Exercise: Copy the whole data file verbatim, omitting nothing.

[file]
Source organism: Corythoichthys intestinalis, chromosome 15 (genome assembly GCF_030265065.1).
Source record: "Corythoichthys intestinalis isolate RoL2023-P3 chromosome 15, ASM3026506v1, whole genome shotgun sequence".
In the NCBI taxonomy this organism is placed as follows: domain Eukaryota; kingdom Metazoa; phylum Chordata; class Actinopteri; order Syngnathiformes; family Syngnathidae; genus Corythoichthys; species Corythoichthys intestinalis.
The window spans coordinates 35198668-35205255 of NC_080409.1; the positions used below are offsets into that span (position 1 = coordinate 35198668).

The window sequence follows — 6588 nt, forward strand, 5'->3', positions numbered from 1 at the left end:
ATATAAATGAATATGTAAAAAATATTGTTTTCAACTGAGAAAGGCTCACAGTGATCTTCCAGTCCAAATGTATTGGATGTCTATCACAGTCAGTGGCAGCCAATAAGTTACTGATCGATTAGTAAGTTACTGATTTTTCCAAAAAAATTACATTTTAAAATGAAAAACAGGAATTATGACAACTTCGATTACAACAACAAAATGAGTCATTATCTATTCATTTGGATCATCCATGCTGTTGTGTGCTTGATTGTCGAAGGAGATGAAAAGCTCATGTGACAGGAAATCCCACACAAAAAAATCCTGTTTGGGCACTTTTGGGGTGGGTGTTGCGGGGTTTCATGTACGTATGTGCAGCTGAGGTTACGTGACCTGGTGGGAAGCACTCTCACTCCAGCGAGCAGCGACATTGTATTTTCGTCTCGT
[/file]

Source organism: Corythoichthys intestinalis, chromosome 15 (genome assembly GCF_030265065.1).
Source record: "Corythoichthys intestinalis isolate RoL2023-P3 chromosome 15, ASM3026506v1, whole genome shotgun sequence".
In the NCBI taxonomy this organism is placed as follows: domain Eukaryota; kingdom Metazoa; phylum Chordata; class Actinopteri; order Syngnathiformes; family Syngnathidae; genus Corythoichthys; species Corythoichthys intestinalis.
The window spans coordinates 35198668-35205255 of NC_080409.1; the positions used below are offsets into that span (position 1 = coordinate 35198668).

The window sequence follows — 6588 nt, forward strand, 5'->3', positions numbered from 1 at the left end:
ATATAAATGAATATGTAAAAAATATTGTTTTCAACTGAGAAAGGCTCACAGTGATCTTCCAGTCCAAATGTATTGGATGTCTATCACAGTCAGTGGCAGCCAATAAGTTACTGATCGATTAGTAAGTTACTGATTTTTCCAAAAAAATTACATTTTAAAATGAAAAACAGGAATTATGACAACTTCGATTACAACAACAAAATGAGTCATTATCTATTCATTTGGATCATCCATGCTGTTGTGTGCTTGATTGTCGAAGGAGATGAAAAGCTCATGTGACAGGAAATCCCACACAAAAAAATCCTGTTTGGGCACTTTTGGGGTGGGTGTTGCGGGGTTTCATGTACGTATGTGCAGCTGAGGTTACGTGACCTGGTGGGAAGCACTCTCACTCCAGCGAGCAGCGACATTGTATTTTCGTCTCGT